A collection of distilled sarcastic wisdom, numerous photographs, discussions of books and stuff to learn and more stuff to think about from a retired economics professor turned blogger and photographer.
One thing old age teaches you, one thing that old people feel qualified to talk about, is their experience in surviving the bumps and bruises of life. Old people know what it's like, not just for a few years as a child or as a teenager or as a young parent or even as a middle-aged person, to face and survive the trials, indignities, and struggles of life. And the aged can teach you a thing or two about looking for the light. We sometimes search for "the light at the end of the tunnel," or the silver lining through the clouds, or the rainbow with its pot of gold. As a teacher we try to help students "see the light," to see the meaning of complex ideas and concepts, and we rejoice when the light goes on, in that moment when the student proudly announces, "I get it!"
Some times we think the light will never come. We think we will never see a solution to a problem, that we will never be healed from an illness, that we have lost everything that is important to us. During these uncertain and troubled times, we must seek and wait patiently for the light. The light does not always shine, so we must seek the light and wait for it to shine on us. Photographers look for the golden light, for the bright rays of sunshine at dusk that turn the landscape into incomparable shades of purple and gold and red. And then we take a picture to remind us of what the light is, how it shines on us, and how it lifts our spirits.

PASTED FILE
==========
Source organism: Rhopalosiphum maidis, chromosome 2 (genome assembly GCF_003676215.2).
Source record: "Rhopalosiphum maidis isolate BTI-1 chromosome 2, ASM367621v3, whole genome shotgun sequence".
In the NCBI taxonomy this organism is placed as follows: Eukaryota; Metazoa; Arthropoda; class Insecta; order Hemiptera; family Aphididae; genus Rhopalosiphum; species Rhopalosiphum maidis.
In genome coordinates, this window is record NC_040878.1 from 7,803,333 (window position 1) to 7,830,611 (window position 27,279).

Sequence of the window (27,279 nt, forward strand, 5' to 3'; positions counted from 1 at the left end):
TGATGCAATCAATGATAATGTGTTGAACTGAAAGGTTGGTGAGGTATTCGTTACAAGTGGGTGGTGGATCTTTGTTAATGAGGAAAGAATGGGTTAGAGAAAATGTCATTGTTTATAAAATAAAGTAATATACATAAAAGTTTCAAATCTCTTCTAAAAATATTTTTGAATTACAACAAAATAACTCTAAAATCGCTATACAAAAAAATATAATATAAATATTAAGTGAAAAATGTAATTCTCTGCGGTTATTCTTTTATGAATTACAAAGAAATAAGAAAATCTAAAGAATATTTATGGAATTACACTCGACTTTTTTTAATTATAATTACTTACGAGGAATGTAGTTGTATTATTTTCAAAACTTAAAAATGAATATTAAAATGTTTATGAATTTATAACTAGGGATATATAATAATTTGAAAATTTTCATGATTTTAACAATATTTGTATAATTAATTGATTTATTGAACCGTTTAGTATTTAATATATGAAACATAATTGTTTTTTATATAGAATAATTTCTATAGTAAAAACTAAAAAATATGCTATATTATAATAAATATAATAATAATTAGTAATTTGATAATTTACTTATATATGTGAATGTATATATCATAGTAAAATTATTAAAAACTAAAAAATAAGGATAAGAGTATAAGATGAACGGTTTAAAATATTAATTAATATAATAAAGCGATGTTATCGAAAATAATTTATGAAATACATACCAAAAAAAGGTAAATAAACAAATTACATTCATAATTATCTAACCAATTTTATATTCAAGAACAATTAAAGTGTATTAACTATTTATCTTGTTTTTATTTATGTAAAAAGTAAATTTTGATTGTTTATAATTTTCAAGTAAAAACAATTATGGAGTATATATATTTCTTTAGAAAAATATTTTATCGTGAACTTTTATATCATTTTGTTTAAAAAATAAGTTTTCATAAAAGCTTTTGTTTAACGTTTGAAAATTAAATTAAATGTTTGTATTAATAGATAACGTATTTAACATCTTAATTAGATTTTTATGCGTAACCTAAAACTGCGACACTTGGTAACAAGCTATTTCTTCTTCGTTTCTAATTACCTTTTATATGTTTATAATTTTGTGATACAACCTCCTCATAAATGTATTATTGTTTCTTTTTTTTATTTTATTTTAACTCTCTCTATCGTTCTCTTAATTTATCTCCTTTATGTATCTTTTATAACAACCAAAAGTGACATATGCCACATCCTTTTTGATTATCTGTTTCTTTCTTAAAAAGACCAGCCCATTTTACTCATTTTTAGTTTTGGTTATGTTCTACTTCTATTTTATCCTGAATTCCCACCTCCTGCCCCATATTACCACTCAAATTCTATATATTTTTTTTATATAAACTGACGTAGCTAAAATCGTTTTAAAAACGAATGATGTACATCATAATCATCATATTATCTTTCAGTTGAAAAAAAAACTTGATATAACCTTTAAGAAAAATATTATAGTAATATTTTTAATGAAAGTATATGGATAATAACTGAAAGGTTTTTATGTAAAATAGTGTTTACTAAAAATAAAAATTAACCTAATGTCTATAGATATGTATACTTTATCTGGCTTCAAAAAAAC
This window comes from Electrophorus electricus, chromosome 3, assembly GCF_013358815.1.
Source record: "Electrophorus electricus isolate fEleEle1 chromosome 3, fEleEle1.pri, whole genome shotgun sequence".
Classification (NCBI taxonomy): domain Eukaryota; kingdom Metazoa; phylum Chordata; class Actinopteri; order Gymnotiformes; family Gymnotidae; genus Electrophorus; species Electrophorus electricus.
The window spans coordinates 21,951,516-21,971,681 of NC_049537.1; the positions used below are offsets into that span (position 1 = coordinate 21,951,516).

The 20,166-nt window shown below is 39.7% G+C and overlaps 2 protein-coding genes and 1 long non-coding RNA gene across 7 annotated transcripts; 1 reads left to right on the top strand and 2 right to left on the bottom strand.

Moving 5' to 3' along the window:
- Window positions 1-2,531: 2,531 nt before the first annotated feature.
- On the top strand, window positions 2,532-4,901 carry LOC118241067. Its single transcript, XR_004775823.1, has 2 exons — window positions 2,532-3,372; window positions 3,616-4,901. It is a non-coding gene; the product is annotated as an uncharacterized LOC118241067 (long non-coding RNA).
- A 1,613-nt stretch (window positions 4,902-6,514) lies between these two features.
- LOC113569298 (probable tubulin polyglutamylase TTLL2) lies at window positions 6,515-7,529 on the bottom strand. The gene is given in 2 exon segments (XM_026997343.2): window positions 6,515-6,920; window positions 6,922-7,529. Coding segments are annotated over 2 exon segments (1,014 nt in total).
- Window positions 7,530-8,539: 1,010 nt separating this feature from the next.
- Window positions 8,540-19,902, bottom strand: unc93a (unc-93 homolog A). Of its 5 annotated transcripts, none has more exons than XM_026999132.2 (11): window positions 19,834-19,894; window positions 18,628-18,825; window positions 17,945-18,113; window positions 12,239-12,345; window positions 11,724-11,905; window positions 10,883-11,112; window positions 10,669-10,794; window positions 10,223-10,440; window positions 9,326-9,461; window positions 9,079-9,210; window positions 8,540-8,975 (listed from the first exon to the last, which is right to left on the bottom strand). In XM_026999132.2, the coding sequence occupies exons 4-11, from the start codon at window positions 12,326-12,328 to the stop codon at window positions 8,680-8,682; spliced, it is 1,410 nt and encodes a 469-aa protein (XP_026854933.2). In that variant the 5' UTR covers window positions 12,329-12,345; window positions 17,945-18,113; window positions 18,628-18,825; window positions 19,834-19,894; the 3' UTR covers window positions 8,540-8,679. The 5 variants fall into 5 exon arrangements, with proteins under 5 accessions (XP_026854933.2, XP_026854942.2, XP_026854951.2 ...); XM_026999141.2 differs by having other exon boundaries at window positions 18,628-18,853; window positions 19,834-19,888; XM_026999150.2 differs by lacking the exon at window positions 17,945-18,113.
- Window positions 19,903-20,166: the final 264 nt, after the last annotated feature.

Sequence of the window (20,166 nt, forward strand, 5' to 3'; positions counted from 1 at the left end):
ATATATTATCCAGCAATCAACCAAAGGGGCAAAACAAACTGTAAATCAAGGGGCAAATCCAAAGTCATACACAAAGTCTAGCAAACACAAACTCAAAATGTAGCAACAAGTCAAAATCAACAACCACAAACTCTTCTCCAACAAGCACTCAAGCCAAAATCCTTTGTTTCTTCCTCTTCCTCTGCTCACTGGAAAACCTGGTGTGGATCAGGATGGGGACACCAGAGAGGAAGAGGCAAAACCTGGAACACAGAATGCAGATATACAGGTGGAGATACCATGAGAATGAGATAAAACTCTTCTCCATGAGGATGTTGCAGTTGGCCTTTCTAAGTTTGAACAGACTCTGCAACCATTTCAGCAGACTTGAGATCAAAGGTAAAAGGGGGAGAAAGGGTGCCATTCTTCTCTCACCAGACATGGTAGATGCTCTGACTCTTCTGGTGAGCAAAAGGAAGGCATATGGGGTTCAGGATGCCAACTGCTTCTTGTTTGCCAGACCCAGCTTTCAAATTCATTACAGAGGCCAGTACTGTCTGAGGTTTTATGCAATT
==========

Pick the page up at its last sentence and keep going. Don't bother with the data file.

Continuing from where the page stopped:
The best light, however, is often fleeting so we must watch for it and capture it when it comes. The golden light of dusk and sundown will last only briefly, and you must be ready and watching and waiting to capture it so that it can illuminate your life every time you look at the photograph that records the light. A picture taken in the "magic light" of day illuminates hillsides and trees and mountain ridges not clearly seen during the rest of the day. Such a picture shows the beauty of even the most seemingly insignificant flowers and clouds and landscapes, and we see life in a new and more hopeful and more precious perspective.
Some day, the light will come to you if you search for it. Whether by thought, or prayer, or faith, or encouragement and love from others, the light will come. Whether the light lasts an instant or an hour or a day, we treasure the light, the insights we gain from opening our minds and our souls to a spirit of hope. No matter how many days or months or years are left to us in this mortal probation, we can search for and then let the light shine, for others as well as for ourselves.
Aging brings many frustrations and challenges to life. Some of these frustrations and challenges are mental, as discouragement and depression can cloud an otherwise sunny day. Other frustrations and challenges are physical, as our bodies play tricks on us and as, one by one, pieces of us that we never thought about begin to wear out or malfunction. We have to work harder than ever before to keep our spirits up, to ignore the things that are happening to us that we never thought would happen, and to wait for the morning sunrise as we go through another night full of goblins and fears.